By Mark Heinz, outdoors reporter
A Wyoming bull elk that was shot on public land Monday, but made it on to private property before dying a slow death, was left to rot, the hunter who shot the bull claimed.
Josh Sunberg, an Iowa resident who frequently hunts in Wyoming, said he went back to the kill site later this week to see if the bull’s carcass was still there, and it was.
“By that time the meat would have been spoiled already,” Sunberg said in a text message to Cowboy State Daily on Friday.
The Wyoming Game and Fish Department declined to comment further on the matter, agency spokeswoman Sara DiRienzo said in an email to Cowboy State Daily on Friday.
Wanton Waste Of Game Meat Illegal
It’s illegal to deliberately let the edible portions of a big game carcass go to waste in Wyoming, according to Game and Fish regulations. However, hunters can be cited for that violation only if they fail to make every reasonable effort to recover game animals that they’ve shot.
It’s also illegal to trespass while hunting in Wyoming. Sunberg on Tuesday told Cowboy State Daily that he couldn’t get the rancher’s permission to go on to the land that the bull had fled to after he shot it.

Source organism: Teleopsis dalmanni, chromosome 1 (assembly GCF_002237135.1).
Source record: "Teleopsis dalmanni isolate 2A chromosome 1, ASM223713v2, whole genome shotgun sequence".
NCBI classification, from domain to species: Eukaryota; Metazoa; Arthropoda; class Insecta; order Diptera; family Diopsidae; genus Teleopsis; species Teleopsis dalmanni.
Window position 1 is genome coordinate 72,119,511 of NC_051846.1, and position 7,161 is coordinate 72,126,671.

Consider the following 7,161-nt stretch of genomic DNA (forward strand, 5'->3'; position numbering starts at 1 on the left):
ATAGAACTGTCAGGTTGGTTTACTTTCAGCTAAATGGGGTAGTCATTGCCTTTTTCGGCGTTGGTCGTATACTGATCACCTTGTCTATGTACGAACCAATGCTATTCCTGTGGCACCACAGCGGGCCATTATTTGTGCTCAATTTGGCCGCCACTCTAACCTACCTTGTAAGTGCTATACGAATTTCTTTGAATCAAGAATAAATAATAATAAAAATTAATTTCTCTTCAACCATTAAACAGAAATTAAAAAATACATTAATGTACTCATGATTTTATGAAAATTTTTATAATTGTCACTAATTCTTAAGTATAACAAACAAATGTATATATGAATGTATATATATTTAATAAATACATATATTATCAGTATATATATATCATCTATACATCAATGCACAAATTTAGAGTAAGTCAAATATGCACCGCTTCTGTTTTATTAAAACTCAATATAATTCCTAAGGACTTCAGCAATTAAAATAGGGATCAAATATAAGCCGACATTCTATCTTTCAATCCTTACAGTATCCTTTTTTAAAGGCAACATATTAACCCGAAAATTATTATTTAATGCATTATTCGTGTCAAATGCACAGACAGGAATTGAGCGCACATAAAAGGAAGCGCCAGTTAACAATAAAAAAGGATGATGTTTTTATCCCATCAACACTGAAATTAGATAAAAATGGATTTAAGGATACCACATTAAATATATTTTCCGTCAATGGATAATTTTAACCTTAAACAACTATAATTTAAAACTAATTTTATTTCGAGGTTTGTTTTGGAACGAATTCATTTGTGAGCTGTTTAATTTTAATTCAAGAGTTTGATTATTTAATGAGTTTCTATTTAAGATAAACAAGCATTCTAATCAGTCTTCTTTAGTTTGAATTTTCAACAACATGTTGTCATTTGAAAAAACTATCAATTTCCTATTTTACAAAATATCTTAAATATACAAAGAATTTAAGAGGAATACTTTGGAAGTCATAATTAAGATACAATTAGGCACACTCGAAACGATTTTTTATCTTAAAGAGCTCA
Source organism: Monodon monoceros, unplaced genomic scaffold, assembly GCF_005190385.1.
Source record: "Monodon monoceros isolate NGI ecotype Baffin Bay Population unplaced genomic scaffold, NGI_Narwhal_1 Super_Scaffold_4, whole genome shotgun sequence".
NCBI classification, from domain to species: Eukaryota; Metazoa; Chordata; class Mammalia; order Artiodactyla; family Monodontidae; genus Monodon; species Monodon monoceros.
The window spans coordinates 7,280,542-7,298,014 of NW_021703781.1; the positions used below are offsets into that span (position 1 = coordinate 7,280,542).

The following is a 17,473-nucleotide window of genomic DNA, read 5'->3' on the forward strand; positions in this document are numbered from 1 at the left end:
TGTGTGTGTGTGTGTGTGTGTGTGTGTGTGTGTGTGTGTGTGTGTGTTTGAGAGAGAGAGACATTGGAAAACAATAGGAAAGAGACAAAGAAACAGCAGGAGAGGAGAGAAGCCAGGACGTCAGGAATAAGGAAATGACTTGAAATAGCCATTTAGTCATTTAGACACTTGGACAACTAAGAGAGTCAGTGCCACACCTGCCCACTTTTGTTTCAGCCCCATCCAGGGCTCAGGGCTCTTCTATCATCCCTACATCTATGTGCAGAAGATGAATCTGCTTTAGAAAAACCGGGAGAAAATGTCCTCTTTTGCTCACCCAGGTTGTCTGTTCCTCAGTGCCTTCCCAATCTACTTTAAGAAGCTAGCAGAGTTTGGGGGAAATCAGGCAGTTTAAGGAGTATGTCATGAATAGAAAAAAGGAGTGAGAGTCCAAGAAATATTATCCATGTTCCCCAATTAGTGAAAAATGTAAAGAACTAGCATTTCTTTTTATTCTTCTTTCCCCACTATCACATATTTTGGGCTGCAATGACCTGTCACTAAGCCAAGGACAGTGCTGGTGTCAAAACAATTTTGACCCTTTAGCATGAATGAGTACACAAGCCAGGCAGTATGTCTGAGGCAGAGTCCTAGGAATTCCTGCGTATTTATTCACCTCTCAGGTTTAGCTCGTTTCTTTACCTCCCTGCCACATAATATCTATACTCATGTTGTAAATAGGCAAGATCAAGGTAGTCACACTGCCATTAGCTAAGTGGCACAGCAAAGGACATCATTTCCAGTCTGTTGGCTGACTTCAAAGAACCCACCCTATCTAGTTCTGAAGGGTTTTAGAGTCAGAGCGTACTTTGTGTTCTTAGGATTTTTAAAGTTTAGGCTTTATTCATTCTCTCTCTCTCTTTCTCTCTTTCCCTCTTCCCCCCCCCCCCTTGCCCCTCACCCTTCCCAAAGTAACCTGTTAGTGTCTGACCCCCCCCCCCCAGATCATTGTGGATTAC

He said he’d shot the bull through both shoulders and both lungs, but it still took about two hours to die after going onto the private ranch property. He also said the rancher, who he declined to identify, told Sunberg that he could not come euthanize or take the bull because the rancher didn’t have an elk tag.
The story of the bull’s long demise, published Tuesday, garnered strong reactions from some readers who emailed Cowboy State Daily.
One who agreed to be quoted is Scott Smith.
“I am a Wyoming landowner and I have never been more embarrassed by my home state than I am now!” he said. “I appreciate the hunter followed the letter to the law, and I respect landowner rights, but this so-called rancher is a disgrace!”
Smith said he works in Colorado, but owns land in Carbon County.
Others, who did not agree to be identified, said they doubt the sincerity of Sunberg’s story. The hunter’s account should not be used as a measure of the integrity of Wyoming landowners, who themselves frequently must deal with bad behavior from hunters, they said.